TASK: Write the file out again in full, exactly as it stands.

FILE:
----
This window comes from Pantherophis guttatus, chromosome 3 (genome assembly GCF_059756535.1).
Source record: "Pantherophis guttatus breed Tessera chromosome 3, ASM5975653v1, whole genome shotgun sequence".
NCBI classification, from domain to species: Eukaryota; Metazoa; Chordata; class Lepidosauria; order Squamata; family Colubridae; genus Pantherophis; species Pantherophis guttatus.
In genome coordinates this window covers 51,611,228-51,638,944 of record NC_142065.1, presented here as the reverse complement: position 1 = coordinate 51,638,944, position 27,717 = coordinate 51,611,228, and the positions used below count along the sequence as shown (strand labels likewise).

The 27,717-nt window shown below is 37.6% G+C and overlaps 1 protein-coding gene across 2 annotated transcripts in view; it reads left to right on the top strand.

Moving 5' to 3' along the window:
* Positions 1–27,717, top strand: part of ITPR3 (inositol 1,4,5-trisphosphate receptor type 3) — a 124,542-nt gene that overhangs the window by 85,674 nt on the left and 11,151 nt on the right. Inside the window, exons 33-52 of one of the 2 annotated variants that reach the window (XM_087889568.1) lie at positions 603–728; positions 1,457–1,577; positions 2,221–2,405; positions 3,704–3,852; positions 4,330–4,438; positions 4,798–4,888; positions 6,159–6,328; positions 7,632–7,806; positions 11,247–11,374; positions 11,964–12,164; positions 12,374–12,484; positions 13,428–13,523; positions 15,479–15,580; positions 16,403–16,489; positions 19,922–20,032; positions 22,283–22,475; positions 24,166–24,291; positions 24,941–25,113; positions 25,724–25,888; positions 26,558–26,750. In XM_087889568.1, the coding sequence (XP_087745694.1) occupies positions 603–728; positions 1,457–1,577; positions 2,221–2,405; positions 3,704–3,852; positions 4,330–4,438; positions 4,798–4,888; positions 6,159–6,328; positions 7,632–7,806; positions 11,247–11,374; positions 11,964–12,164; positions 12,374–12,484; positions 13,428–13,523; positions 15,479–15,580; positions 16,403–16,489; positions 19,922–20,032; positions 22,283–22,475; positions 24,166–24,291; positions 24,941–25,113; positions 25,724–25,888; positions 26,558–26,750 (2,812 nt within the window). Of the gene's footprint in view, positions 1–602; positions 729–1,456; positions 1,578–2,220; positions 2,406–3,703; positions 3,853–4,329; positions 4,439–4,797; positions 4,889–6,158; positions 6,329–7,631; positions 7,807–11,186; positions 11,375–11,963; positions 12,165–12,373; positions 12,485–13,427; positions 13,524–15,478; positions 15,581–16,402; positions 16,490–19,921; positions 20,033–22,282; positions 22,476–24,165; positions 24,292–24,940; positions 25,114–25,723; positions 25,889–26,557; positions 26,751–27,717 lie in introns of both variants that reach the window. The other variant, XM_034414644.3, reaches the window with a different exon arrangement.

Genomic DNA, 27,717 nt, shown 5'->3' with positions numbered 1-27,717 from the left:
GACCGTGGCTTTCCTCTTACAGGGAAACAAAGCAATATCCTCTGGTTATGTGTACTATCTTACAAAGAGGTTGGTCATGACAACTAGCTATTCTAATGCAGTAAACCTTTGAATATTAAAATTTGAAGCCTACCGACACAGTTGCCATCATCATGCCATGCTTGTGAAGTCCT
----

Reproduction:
This window comes from Pantherophis guttatus, chromosome 3 (genome assembly GCF_059756535.1).
Source record: "Pantherophis guttatus breed Tessera chromosome 3, ASM5975653v1, whole genome shotgun sequence".
NCBI classification, from domain to species: Eukaryota; Metazoa; Chordata; class Lepidosauria; order Squamata; family Colubridae; genus Pantherophis; species Pantherophis guttatus.
In genome coordinates this window covers 51,611,228-51,638,944 of record NC_142065.1, presented here as the reverse complement: position 1 = coordinate 51,638,944, position 27,717 = coordinate 51,611,228, and the positions used below count along the sequence as shown (strand labels likewise).

The 27,717-nt window shown below is 37.6% G+C and overlaps 1 protein-coding gene across 2 annotated transcripts in view; it reads left to right on the top strand.

Moving 5' to 3' along the window:
* Positions 1–27,717, top strand: part of ITPR3 (inositol 1,4,5-trisphosphate receptor type 3) — a 124,542-nt gene that overhangs the window by 85,674 nt on the left and 11,151 nt on the right. Inside the window, exons 33-52 of one of the 2 annotated variants that reach the window (XM_087889568.1) lie at positions 603–728; positions 1,457–1,577; positions 2,221–2,405; positions 3,704–3,852; positions 4,330–4,438; positions 4,798–4,888; positions 6,159–6,328; positions 7,632–7,806; positions 11,247–11,374; positions 11,964–12,164; positions 12,374–12,484; positions 13,428–13,523; positions 15,479–15,580; positions 16,403–16,489; positions 19,922–20,032; positions 22,283–22,475; positions 24,166–24,291; positions 24,941–25,113; positions 25,724–25,888; positions 26,558–26,750. In XM_087889568.1, the coding sequence (XP_087745694.1) occupies positions 603–728; positions 1,457–1,577; positions 2,221–2,405; positions 3,704–3,852; positions 4,330–4,438; positions 4,798–4,888; positions 6,159–6,328; positions 7,632–7,806; positions 11,247–11,374; positions 11,964–12,164; positions 12,374–12,484; positions 13,428–13,523; positions 15,479–15,580; positions 16,403–16,489; positions 19,922–20,032; positions 22,283–22,475; positions 24,166–24,291; positions 24,941–25,113; positions 25,724–25,888; positions 26,558–26,750 (2,812 nt within the window). Of the gene's footprint in view, positions 1–602; positions 729–1,456; positions 1,578–2,220; positions 2,406–3,703; positions 3,853–4,329; positions 4,439–4,797; positions 4,889–6,158; positions 6,329–7,631; positions 7,807–11,186; positions 11,375–11,963; positions 12,165–12,373; positions 12,485–13,427; positions 13,524–15,478; positions 15,581–16,402; positions 16,490–19,921; positions 20,033–22,282; positions 22,476–24,165; positions 24,292–24,940; positions 25,114–25,723; positions 25,889–26,557; positions 26,751–27,717 lie in introns of both variants that reach the window. The other variant, XM_034414644.3, reaches the window with a different exon arrangement.

Genomic DNA, 27,717 nt, shown 5'->3' with positions numbered 1-27,717 from the left:
GACCGTGGCTTTCCTCTTACAGGGAAACAAAGCAATATCCTCTGGTTATGTGTACTATCTTACAAAGAGGTTGGTCATGACAACTAGCTATTCTAATGCAGTAAACCTTTGAATATTAAAATTTGAAGCCTACCGACACAGTTGCCATCATCATGCCATGCTTGTGAAGTCCT